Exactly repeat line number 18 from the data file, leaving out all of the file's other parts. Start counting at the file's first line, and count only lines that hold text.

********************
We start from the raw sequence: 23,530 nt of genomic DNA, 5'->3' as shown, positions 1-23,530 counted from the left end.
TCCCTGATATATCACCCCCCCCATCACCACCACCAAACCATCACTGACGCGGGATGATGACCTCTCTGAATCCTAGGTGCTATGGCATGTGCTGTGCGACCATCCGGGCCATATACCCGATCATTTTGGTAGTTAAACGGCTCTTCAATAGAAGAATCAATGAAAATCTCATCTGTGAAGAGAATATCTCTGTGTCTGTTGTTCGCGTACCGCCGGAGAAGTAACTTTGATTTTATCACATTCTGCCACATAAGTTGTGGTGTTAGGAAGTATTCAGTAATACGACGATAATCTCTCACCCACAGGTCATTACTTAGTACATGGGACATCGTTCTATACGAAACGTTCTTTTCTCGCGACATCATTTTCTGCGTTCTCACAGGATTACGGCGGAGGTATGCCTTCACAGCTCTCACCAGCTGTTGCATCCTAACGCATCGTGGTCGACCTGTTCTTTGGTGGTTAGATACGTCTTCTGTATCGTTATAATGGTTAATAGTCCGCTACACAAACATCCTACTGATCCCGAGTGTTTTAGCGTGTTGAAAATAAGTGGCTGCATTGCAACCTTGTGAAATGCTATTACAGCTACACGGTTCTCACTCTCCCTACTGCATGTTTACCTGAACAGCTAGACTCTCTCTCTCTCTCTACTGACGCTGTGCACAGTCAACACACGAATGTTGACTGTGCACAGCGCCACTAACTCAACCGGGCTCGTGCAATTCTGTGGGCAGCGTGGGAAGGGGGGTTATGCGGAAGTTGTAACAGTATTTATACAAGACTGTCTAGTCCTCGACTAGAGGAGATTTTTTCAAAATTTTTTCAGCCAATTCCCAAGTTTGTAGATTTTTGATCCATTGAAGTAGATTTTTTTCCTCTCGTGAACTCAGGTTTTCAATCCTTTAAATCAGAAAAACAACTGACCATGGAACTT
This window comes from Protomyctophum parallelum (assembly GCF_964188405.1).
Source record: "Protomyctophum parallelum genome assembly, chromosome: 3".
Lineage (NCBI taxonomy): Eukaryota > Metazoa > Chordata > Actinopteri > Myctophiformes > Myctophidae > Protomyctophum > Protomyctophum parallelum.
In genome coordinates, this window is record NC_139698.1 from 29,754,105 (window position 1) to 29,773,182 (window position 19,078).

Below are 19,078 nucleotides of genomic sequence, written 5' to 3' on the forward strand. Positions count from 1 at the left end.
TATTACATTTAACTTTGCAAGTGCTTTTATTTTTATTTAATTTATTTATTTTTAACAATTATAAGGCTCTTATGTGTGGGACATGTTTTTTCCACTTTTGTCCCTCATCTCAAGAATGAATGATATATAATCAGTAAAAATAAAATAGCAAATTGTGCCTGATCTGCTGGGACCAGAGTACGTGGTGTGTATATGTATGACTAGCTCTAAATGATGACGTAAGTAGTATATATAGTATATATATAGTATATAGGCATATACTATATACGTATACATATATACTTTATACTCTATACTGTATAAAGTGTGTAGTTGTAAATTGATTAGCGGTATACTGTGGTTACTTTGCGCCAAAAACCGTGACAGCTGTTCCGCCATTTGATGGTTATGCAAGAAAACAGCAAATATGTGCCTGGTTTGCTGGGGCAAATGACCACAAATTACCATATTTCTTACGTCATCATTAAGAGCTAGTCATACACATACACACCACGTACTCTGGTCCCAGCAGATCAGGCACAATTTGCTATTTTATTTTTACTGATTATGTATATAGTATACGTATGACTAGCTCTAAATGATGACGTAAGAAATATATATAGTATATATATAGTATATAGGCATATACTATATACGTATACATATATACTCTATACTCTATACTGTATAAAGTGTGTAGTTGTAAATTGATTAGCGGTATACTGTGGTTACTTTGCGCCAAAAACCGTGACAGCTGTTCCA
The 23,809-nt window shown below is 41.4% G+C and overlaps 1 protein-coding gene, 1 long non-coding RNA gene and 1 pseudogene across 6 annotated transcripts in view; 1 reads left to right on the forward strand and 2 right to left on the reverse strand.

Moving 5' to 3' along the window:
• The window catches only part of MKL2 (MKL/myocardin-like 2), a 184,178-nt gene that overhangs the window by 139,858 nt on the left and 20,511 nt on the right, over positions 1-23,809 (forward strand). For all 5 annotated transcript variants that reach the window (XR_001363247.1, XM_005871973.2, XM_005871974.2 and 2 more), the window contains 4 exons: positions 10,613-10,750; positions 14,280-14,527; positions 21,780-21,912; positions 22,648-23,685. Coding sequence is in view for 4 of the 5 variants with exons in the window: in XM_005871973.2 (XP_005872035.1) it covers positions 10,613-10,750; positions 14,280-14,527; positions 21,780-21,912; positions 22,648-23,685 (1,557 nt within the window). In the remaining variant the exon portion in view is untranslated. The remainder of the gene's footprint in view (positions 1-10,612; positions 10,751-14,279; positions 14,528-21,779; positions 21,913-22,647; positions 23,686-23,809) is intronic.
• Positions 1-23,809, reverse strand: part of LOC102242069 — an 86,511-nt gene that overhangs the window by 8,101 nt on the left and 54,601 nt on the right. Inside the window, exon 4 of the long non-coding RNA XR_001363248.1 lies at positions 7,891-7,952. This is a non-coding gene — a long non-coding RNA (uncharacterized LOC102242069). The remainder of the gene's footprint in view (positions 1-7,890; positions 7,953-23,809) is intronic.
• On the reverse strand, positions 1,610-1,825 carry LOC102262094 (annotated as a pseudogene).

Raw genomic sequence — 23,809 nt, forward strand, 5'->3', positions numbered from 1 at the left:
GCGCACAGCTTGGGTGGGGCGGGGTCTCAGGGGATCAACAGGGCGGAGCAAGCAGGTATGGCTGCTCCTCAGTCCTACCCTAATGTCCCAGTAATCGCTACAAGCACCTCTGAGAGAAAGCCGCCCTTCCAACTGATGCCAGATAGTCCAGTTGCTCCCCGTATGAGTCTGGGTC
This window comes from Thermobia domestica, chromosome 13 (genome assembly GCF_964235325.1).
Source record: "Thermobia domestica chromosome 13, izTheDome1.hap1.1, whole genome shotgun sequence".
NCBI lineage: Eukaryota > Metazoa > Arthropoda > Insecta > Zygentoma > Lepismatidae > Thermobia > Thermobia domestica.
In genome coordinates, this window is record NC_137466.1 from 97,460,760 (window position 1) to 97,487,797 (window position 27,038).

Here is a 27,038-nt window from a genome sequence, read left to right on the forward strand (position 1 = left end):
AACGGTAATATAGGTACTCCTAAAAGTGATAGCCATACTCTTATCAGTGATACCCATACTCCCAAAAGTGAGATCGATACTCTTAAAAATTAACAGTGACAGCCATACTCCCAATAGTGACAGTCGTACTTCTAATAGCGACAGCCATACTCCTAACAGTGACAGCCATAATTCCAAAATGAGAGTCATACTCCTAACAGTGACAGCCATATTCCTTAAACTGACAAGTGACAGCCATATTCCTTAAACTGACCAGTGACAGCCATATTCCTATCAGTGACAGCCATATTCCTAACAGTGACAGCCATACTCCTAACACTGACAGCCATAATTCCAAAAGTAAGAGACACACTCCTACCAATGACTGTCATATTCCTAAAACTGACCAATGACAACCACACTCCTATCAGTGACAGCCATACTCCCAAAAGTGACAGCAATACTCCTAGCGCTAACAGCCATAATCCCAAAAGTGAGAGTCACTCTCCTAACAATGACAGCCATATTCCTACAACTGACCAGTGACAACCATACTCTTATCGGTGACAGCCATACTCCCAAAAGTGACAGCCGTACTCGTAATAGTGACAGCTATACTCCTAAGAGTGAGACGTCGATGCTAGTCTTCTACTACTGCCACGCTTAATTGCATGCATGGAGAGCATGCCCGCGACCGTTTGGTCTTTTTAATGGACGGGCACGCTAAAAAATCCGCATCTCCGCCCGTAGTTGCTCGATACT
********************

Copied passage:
NCBI lineage: Eukaryota > Metazoa > Arthropoda > Insecta > Zygentoma > Lepismatidae > Thermobia > Thermobia domestica.